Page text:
Campaign Reform Advocates Skeptical of Trump’s ‘Can’t Be Bought’ Rhetoric

Republican presidential front-runner Donald Trump continues to lambaste what he sees as the corrupt influence of money in politics. But many campaign finance reform advocates, including conservatives, are ambivalent about his rhetoric that’s short on solutions to systemic problems.

Rallying Wednesday night at Clemson University in Pendleton, South Carolina, Trump said super PACs pouring money into the White House race are “crooked as hell” and “out of control.”

“I’m self-funding my campaign, so I can’t be bought,” the billionaire business mogul told the crowd.

In truth, nearly 34 percent of Trump’s campaign funding by the end of last year came from contributions, according to the fact-checking website PolitiFact. But the mogul did finance a whopping 66 percent of his effort, touting his avoidance of “special interest money” in his New Hampshire primary victory speech Tuesday.

“These are special interests, folks. These are lobbyists. These are people that don’t necessarily love our country. They don’t have the best interests of our country at heart,” Trump said. “When you see the kind of deals made in our country, they’re made for their benefit. We have to stop it. For your benefit, we’re going to make the deals for the American people.”

This pitch — that Americans should elect the independently wealthy Trump who isn’t beholden to political donors — doesn’t sit well with many campaign finance reform advocates. Larry Noble, the general counsel at the Campaign Legal Center, noted that Trump hasn’t proposed any specific changes to the current system. He’s worried about how the mogul wants billionaires like investor Carl Icahn to be his advisers and appointees in the White House.

“At the end of the day, the question is who you’re going to listen to and who you’re going to get advice from, regardless of the reason you’re taking that advice,” Noble said in an interview. “If what he does is go to the same people who are making the political contributions, even if they haven’t made political contributions to him, we’re in the same problem.”

Another advocate with concerns was University of Minnesota law professor Richard Painter, who penned “The Conservative Case for Campaign-Finance Reform” in the New York Times last week. In an email to InsideSources, he said “there is nothing fair about a system where the only candidates who are not dependent upon special interest money are self-funded billionaires. That is not the system of representative democracy contemplated by our founders.”

Painter, who was an associate White House counsel for ethics under President George W. Bush, added that the country “is in a precarious situation when angry voters respond to apparent dysfunction and disenfranchisement by rejecting mainstream candidates and gravitating to extremes.”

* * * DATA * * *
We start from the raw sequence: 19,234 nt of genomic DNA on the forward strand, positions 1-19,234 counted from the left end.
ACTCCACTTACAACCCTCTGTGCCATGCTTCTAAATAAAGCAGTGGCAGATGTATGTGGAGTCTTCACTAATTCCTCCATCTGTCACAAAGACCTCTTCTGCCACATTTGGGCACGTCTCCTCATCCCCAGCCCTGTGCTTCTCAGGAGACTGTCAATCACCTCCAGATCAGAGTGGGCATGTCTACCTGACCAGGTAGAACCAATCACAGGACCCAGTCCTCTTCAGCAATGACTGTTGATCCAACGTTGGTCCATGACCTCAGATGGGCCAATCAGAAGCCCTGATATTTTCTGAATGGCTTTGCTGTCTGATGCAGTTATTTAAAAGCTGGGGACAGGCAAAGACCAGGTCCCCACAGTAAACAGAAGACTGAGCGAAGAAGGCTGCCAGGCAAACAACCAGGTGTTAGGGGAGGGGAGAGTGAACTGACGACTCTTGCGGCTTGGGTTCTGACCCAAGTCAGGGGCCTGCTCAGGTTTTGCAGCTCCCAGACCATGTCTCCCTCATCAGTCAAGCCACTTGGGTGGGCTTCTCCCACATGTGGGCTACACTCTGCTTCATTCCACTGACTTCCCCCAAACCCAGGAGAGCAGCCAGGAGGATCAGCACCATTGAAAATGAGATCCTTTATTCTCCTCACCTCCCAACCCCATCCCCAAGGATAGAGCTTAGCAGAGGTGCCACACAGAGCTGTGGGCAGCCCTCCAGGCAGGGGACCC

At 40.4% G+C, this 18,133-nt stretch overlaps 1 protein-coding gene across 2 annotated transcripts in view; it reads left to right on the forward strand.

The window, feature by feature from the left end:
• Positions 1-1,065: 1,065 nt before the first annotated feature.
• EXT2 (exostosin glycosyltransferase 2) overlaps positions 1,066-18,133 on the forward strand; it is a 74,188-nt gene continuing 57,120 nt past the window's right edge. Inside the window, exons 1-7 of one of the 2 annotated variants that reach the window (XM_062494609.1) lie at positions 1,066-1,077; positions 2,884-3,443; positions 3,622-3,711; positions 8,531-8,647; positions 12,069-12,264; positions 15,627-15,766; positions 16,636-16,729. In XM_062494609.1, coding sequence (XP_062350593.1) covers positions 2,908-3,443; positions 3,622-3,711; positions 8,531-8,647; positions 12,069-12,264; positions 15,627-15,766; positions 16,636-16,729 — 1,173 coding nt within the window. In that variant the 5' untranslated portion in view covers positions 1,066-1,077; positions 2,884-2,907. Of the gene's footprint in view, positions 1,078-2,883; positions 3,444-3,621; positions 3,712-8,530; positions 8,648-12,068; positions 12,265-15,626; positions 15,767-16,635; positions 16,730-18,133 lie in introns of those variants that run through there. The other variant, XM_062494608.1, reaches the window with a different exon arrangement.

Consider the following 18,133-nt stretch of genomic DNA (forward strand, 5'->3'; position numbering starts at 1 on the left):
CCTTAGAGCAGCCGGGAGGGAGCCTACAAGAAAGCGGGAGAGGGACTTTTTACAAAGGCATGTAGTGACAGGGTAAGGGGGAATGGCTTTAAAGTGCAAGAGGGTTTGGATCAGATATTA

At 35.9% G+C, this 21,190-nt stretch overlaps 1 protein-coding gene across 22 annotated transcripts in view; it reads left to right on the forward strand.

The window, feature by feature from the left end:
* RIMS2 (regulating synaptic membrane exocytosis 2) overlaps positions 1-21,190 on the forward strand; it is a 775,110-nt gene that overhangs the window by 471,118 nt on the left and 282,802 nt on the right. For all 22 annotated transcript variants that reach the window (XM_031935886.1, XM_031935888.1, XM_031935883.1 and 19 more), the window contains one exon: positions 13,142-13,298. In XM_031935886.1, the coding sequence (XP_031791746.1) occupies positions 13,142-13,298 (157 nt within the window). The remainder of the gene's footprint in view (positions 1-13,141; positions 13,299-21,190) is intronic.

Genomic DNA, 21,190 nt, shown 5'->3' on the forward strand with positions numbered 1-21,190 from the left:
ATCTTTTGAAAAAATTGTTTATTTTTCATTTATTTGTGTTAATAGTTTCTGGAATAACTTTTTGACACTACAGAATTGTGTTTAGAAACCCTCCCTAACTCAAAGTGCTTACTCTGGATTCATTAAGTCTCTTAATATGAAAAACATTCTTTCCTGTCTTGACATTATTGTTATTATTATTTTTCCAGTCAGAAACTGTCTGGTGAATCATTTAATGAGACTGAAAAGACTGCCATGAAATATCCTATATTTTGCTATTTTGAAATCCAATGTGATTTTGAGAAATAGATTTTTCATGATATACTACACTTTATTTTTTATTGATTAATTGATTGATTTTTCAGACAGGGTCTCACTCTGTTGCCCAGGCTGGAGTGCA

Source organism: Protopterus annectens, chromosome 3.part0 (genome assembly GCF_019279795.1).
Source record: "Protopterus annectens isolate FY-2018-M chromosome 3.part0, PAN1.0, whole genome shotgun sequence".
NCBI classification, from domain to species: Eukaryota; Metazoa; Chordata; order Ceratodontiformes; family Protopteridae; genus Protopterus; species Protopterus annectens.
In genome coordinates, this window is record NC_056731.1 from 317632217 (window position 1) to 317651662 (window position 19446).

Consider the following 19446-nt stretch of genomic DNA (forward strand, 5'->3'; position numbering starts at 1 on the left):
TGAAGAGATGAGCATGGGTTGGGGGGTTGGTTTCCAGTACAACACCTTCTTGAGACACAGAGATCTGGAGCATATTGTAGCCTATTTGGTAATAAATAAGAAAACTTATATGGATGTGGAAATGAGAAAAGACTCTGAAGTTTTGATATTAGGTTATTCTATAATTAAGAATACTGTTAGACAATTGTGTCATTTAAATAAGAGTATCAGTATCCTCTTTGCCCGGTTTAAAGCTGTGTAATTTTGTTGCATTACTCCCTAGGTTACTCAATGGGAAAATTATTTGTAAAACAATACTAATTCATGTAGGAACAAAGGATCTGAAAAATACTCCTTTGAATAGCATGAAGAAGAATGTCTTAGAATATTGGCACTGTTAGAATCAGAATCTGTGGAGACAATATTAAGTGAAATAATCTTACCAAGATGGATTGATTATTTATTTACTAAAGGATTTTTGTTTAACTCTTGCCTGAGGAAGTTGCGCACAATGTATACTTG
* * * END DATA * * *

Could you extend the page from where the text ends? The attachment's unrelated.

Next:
“We need to fix our campaign finance system,” he said, “but in the meantime voters in both parties need to make responsible choices with what we have. Mr. Trump is not one of those choices.”

Despite their criticisms, however, Noble and Painter agreed that Trump is tapping into frustration with money in politics as a growing bipartisan concern. “Whether you are a conservative Republican who believes in fiscal responsibility and doesn’t believe in corporate welfare or whether you are a progressive who believes in universal healthcare, you are becoming aware that the problems stem from influence of large contributors,” Noble said.

That’s certainly the assumption of Take Back Our Republic, a right-leaning campaign finance reform group launched in January by conservative political consultant John Pudner. He told InsideSources that money and politics has “moved to a top-of-mind voting issue, which it had never been until very recently.”

In fact, many Republicans have avoided the topic all together, rejecting reform as a First Amendment violation of political speech through spending. Pudner said that will change, and “you’re already seeing the beginnings of the crack in the dam.”

In New Hampshire’s closely watched Senate race, the Republican incumbent is calling on her Democratic challenger to sign a pledge limiting outside spending in their campaign. According to WMUR, Sen. Kelly Ayotte wants Gov. Maggie Hassan to agree “that a candidate who benefits from a third party ad donate 50 percent of the ad’s total cost to a charity of the other candidate’s choice.”

This pledge was used previously by former Massachusetts Sen. Scott Brown, a Republican ally of Ayotte’s who ran for Senate in New Hampshire unsuccessfully in 2014.

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Author: Graham Vyse

Graham Vyse is a reporter for InsideSources. He was previously a staff writer for Washington, D.C.'s Current Newspapers, where he appeared on "The Fix’s 2015 list of best state political reporters" in the Washington Post. His work has also been published by the Post, Slate, and NBC News. Born and raised in Rhode Island, Graham received a master's degree in journalism and public affairs from American University in 2013. He was awarded a Paul Miller Washington Reporting Fellowship at the National Press Foundation in 2015.

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